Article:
Background: The incidence of cancers of the upper aerodigestive tract (UADT) is increasing throughout the world. To date the increases have been proportionally greatest among young people. Several reports have suggested that they often do not have a history of tobacco smoking or heavy alcohol consumption. Objective: To determine the contribution of lifestyle factors to the etiology of UADT cancers occurring in those aged less than 50 years. Methods: A case-control study was conducted in 10 European countries. Cases were cancers of the oral cavity and pharynx, larynx and esophagus, and hospital or population controls were age and sex matched. Results: There were 356 cases younger than 50 years and 419 controls. Risk was strongly related to current smoking [odds ratio (OR) 5.5 95%; confidence interval (CI) (3.3, 9.2)], and risk increased with number of pack-years smoked. Risk was also related to alcohol consumption for both current (OR 1.8; 0.97, 3.3) and past (OR 3.4; 1.6, 7.4) drinkers, and risk increased with number of drink-years. Persons frequently consuming fruits and vegetables were at significantly reduced risk. Conclusions: Risk factors already identified as being important for UADT cancers in adults are also important influences on risk in younger adults. The implication of these results is that the public health message in preventing UADT cancers remains the same to young and old alike. © 2010 Springer Science+Business Media B.V. Source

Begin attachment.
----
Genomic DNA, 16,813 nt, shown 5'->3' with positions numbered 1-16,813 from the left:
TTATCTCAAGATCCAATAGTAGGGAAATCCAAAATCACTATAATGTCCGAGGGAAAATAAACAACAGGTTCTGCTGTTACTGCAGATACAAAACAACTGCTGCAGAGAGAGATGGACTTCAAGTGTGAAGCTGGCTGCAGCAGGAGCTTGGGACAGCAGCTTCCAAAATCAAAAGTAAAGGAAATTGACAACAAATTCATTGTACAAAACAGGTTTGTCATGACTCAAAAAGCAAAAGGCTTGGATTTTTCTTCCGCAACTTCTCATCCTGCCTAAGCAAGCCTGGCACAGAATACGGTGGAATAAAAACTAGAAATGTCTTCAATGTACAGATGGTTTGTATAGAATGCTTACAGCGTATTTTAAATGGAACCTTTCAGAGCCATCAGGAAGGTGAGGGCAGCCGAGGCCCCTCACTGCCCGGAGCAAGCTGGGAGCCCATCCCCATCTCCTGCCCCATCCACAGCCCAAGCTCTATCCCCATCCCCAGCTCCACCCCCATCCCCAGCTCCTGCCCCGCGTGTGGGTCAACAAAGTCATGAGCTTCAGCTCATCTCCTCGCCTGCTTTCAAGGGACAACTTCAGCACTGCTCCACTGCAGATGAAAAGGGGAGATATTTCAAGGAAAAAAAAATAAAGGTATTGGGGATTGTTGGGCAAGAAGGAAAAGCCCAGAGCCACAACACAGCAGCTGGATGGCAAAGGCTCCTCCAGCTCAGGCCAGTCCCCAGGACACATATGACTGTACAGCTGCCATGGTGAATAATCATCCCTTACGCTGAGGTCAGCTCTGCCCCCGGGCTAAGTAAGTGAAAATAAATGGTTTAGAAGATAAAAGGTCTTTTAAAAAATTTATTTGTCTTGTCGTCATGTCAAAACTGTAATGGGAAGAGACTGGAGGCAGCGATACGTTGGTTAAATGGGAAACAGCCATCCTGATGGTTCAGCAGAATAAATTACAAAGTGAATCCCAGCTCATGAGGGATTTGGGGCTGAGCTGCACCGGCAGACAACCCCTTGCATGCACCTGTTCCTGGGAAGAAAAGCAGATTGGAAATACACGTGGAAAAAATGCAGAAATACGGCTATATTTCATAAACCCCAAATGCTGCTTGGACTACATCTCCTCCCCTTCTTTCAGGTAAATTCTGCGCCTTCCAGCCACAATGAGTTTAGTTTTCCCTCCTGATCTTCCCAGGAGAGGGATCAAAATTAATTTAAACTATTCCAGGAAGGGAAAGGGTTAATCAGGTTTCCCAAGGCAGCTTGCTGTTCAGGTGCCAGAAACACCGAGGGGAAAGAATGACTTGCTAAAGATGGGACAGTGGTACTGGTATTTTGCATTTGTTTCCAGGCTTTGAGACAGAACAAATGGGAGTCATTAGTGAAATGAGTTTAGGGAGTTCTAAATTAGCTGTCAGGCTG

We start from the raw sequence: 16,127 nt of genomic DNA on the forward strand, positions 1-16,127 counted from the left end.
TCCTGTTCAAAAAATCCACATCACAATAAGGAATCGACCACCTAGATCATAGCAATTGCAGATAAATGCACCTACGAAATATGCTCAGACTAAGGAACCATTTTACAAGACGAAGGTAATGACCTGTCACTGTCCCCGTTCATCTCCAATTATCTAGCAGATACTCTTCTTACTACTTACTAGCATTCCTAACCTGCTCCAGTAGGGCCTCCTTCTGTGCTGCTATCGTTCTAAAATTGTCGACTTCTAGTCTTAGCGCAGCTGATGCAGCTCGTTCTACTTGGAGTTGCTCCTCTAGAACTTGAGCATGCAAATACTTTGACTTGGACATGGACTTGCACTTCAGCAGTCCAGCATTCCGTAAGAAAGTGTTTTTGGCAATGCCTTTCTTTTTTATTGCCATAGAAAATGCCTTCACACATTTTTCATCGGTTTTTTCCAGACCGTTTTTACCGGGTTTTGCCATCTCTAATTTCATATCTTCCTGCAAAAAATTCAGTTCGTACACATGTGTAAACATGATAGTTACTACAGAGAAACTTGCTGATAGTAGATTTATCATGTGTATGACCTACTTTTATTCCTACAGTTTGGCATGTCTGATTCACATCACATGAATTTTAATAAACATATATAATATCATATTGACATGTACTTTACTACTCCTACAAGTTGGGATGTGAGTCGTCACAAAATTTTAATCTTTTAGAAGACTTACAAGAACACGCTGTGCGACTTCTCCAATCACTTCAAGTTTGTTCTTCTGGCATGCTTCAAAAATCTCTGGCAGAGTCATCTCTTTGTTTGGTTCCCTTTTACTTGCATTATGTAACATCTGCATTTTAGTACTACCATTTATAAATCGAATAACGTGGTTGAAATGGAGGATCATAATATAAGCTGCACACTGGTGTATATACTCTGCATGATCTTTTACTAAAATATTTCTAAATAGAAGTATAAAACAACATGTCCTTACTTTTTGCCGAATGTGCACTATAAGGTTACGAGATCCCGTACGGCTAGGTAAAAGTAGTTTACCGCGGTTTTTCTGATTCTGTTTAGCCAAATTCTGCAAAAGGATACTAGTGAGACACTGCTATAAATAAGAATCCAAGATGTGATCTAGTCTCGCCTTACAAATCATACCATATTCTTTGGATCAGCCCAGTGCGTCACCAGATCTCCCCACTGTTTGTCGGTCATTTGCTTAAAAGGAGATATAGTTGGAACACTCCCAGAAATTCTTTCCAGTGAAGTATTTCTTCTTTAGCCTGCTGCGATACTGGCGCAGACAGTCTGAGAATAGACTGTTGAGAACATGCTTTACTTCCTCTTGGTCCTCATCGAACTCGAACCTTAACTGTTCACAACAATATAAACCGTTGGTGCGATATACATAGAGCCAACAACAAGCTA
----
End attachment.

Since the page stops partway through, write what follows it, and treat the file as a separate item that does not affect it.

Conway D.I.,University of Glasgow | McKinney P.A.,NHS NSS ISD | McKinney P.A.,University of Leeds | McMahon A.D.,University of Glasgow | And 28 more authors.
European Journal of Cancer | Year: 2010